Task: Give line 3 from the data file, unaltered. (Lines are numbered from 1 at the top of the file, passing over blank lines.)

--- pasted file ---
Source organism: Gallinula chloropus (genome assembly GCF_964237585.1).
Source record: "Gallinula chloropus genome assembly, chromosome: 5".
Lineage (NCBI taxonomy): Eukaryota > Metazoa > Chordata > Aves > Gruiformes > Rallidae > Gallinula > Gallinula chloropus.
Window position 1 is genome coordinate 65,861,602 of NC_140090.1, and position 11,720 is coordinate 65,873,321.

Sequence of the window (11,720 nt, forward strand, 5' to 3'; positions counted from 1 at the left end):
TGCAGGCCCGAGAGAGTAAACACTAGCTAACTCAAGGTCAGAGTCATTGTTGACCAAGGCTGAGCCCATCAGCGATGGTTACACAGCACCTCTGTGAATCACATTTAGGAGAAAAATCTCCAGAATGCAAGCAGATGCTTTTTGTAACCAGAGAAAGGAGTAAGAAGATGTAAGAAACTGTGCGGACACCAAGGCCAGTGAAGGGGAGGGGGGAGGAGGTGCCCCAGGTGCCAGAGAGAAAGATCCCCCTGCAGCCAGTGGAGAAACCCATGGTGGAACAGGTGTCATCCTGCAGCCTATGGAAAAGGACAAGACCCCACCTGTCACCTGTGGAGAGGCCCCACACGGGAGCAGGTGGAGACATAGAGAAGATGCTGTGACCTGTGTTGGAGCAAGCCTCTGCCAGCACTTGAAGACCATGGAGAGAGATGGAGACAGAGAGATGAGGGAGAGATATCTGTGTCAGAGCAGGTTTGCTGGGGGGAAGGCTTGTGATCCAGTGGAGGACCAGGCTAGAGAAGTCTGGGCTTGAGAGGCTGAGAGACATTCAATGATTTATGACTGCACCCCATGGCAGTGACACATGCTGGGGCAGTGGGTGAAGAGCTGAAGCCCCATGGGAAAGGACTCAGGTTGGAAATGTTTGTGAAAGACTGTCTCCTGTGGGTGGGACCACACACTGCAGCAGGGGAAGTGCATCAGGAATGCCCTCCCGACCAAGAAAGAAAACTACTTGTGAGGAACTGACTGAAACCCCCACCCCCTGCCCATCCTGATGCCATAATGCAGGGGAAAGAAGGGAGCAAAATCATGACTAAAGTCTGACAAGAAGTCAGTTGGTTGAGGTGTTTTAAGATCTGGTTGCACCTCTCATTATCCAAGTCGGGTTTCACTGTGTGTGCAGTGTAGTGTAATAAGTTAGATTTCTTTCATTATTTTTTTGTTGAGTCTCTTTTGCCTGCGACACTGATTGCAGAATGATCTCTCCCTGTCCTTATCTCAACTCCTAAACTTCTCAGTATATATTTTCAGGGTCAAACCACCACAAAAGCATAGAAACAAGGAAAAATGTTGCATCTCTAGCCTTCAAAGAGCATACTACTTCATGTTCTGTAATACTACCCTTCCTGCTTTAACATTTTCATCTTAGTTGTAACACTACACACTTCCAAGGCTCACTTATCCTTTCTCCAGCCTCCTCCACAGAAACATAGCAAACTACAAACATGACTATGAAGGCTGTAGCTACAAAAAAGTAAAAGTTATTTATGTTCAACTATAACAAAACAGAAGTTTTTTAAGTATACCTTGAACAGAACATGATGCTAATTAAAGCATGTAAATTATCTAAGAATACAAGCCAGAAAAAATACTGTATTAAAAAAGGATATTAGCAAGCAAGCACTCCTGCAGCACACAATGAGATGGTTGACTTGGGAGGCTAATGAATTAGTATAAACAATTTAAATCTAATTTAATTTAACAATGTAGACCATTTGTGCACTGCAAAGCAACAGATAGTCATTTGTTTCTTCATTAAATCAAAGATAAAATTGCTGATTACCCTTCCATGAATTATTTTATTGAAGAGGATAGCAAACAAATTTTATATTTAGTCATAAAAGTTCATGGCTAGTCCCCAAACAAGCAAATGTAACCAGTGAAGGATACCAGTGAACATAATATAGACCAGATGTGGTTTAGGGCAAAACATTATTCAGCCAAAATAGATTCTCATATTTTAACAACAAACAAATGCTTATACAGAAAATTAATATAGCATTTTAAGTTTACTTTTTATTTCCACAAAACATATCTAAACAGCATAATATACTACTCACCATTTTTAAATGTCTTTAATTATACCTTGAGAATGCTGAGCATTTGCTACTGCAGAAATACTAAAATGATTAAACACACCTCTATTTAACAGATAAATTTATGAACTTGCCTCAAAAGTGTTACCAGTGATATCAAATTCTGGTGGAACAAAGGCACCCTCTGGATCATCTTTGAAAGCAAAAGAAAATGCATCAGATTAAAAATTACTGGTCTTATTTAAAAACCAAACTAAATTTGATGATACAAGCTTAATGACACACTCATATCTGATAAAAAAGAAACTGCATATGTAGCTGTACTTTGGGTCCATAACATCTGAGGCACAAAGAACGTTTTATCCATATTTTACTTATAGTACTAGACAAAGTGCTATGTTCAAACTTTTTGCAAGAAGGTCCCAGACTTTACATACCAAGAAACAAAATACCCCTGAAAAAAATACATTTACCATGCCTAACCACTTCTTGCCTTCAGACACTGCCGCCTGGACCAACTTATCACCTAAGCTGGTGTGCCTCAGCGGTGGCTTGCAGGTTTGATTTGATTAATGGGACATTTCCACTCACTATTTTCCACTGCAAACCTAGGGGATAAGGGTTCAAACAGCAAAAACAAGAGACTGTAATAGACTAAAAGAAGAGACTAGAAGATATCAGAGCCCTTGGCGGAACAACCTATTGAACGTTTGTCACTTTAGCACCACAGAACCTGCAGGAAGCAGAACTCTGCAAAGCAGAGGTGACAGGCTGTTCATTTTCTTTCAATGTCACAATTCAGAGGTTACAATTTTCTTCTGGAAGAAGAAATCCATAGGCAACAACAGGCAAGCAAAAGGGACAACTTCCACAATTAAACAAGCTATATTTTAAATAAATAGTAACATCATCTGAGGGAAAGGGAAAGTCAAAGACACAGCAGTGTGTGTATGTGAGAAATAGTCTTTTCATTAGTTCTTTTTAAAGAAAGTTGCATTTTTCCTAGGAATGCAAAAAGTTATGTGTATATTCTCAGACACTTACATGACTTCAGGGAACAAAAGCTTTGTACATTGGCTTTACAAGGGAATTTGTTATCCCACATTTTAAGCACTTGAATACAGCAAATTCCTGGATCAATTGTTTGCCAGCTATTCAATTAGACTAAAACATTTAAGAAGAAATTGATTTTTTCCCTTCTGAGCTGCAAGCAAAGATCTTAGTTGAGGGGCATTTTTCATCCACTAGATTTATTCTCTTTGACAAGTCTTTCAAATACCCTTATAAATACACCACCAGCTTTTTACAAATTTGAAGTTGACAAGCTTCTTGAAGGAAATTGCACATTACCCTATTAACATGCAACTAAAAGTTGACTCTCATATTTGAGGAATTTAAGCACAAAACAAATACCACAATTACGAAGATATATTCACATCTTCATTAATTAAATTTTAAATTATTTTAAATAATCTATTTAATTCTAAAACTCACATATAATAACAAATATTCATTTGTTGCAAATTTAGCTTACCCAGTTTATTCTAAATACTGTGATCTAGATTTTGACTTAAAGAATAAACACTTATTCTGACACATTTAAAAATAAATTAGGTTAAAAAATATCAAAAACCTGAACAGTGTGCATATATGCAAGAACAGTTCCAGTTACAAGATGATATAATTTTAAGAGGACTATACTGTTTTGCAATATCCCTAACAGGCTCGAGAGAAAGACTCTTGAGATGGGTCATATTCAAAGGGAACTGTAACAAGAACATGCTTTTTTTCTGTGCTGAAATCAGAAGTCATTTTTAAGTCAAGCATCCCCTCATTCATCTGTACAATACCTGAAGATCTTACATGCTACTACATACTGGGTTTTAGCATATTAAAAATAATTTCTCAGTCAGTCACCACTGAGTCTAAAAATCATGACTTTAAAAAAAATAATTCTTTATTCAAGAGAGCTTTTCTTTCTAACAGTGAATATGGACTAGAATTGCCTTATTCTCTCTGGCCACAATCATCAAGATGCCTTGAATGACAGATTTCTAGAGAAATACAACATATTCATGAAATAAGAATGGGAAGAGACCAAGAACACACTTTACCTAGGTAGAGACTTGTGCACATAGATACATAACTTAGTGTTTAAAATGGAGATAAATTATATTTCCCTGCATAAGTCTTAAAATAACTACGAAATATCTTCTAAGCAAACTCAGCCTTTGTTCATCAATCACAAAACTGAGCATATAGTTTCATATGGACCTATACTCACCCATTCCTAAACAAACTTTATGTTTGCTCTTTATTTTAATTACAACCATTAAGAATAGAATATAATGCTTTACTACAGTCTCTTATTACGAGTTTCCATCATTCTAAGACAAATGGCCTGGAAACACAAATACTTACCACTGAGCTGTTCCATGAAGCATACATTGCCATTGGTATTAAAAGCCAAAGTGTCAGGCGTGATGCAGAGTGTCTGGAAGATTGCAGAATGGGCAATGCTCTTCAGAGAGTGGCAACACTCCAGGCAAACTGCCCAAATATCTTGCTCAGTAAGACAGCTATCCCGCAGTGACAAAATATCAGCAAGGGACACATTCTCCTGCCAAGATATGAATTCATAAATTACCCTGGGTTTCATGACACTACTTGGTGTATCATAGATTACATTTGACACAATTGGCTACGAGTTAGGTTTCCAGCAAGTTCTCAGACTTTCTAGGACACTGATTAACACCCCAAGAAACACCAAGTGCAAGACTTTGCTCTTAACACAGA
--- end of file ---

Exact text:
Lineage (NCBI taxonomy): Eukaryota > Metazoa > Chordata > Aves > Gruiformes > Rallidae > Gallinula > Gallinula chloropus.